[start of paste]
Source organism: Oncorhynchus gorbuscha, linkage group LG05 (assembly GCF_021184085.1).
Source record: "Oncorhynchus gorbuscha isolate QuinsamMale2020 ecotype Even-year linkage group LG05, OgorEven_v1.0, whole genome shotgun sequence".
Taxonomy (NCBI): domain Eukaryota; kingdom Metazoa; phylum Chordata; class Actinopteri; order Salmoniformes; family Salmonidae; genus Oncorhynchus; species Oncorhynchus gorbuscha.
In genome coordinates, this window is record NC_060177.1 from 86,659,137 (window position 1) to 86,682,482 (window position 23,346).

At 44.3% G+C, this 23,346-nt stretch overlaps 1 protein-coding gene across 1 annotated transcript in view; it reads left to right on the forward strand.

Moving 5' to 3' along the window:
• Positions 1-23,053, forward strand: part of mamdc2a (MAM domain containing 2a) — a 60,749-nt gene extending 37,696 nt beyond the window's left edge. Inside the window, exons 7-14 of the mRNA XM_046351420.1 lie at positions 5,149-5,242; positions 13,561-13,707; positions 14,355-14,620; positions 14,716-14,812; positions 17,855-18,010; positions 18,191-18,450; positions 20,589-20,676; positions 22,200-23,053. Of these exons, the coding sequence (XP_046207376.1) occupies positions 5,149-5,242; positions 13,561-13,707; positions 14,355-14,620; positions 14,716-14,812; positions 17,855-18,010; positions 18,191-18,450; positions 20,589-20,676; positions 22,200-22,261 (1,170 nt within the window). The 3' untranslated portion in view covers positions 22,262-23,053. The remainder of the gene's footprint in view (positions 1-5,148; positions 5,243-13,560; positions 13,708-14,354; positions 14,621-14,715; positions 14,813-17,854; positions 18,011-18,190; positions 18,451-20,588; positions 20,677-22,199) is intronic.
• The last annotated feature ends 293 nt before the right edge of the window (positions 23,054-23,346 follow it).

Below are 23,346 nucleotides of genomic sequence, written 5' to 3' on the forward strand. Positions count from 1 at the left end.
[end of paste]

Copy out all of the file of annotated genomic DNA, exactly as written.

Source organism: Oncorhynchus gorbuscha, linkage group LG05 (assembly GCF_021184085.1).
Source record: "Oncorhynchus gorbuscha isolate QuinsamMale2020 ecotype Even-year linkage group LG05, OgorEven_v1.0, whole genome shotgun sequence".
Taxonomy (NCBI): domain Eukaryota; kingdom Metazoa; phylum Chordata; class Actinopteri; order Salmoniformes; family Salmonidae; genus Oncorhynchus; species Oncorhynchus gorbuscha.
In genome coordinates, this window is record NC_060177.1 from 86,659,137 (window position 1) to 86,682,482 (window position 23,346).

At 44.3% G+C, this 23,346-nt stretch overlaps 1 protein-coding gene across 1 annotated transcript in view; it reads left to right on the forward strand.

Moving 5' to 3' along the window:
• Positions 1-23,053, forward strand: part of mamdc2a (MAM domain containing 2a) — a 60,749-nt gene extending 37,696 nt beyond the window's left edge. Inside the window, exons 7-14 of the mRNA XM_046351420.1 lie at positions 5,149-5,242; positions 13,561-13,707; positions 14,355-14,620; positions 14,716-14,812; positions 17,855-18,010; positions 18,191-18,450; positions 20,589-20,676; positions 22,200-23,053. Of these exons, the coding sequence (XP_046207376.1) occupies positions 5,149-5,242; positions 13,561-13,707; positions 14,355-14,620; positions 14,716-14,812; positions 17,855-18,010; positions 18,191-18,450; positions 20,589-20,676; positions 22,200-22,261 (1,170 nt within the window). The 3' untranslated portion in view covers positions 22,262-23,053. The remainder of the gene's footprint in view (positions 1-5,148; positions 5,243-13,560; positions 13,708-14,354; positions 14,621-14,715; positions 14,813-17,854; positions 18,011-18,190; positions 18,451-20,588; positions 20,677-22,199) is intronic.
• The last annotated feature ends 293 nt before the right edge of the window (positions 23,054-23,346 follow it).

Below are 23,346 nucleotides of genomic sequence, written 5' to 3' on the forward strand. Positions count from 1 at the left end.